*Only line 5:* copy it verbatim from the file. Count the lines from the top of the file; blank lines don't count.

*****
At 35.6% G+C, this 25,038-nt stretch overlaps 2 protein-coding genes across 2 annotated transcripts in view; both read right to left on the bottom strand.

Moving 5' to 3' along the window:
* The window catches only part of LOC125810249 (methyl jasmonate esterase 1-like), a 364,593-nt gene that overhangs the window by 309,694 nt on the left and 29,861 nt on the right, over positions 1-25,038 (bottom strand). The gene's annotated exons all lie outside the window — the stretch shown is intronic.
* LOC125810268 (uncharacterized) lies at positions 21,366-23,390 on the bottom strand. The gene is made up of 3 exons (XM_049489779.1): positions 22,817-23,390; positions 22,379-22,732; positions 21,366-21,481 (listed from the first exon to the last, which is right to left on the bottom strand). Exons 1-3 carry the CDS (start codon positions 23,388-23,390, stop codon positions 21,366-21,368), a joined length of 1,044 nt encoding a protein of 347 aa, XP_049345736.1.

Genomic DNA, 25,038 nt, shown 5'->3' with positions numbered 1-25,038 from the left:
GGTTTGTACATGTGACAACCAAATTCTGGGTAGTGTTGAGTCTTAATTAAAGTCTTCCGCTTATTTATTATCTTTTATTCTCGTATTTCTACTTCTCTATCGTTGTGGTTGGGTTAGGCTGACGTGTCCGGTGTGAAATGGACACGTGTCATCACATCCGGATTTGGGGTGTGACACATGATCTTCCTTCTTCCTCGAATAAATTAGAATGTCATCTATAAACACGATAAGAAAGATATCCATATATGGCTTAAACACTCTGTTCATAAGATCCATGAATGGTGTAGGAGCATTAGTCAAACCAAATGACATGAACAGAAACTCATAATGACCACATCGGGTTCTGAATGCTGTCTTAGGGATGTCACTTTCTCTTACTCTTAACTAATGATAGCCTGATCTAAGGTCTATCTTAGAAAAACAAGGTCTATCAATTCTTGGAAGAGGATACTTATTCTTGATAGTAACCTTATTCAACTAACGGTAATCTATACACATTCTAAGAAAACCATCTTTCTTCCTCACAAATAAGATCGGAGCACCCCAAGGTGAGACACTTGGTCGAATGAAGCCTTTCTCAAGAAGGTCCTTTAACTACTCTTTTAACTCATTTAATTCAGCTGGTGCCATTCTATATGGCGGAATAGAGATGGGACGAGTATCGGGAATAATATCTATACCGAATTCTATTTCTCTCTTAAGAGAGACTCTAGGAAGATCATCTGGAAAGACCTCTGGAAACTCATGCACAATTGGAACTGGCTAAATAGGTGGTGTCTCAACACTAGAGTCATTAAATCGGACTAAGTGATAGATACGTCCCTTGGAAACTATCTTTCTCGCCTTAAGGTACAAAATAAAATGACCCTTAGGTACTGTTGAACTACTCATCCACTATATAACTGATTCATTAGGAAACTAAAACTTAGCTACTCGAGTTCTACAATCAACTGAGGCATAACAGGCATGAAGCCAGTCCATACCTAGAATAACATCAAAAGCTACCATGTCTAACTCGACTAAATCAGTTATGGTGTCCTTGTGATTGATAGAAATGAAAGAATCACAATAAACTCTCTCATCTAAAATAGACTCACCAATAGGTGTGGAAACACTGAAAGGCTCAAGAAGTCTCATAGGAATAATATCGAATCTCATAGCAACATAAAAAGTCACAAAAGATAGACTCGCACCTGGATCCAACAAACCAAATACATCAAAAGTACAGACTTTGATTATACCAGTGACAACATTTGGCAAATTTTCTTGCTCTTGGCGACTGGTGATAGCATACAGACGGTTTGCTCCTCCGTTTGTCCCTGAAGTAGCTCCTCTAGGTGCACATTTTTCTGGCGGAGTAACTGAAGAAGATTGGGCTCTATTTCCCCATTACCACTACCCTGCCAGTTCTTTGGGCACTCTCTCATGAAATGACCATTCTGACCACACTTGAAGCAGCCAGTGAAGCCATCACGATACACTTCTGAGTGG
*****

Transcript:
Genomic DNA, 25,038 nt, shown 5'->3' with positions numbered 1-25,038 from the left: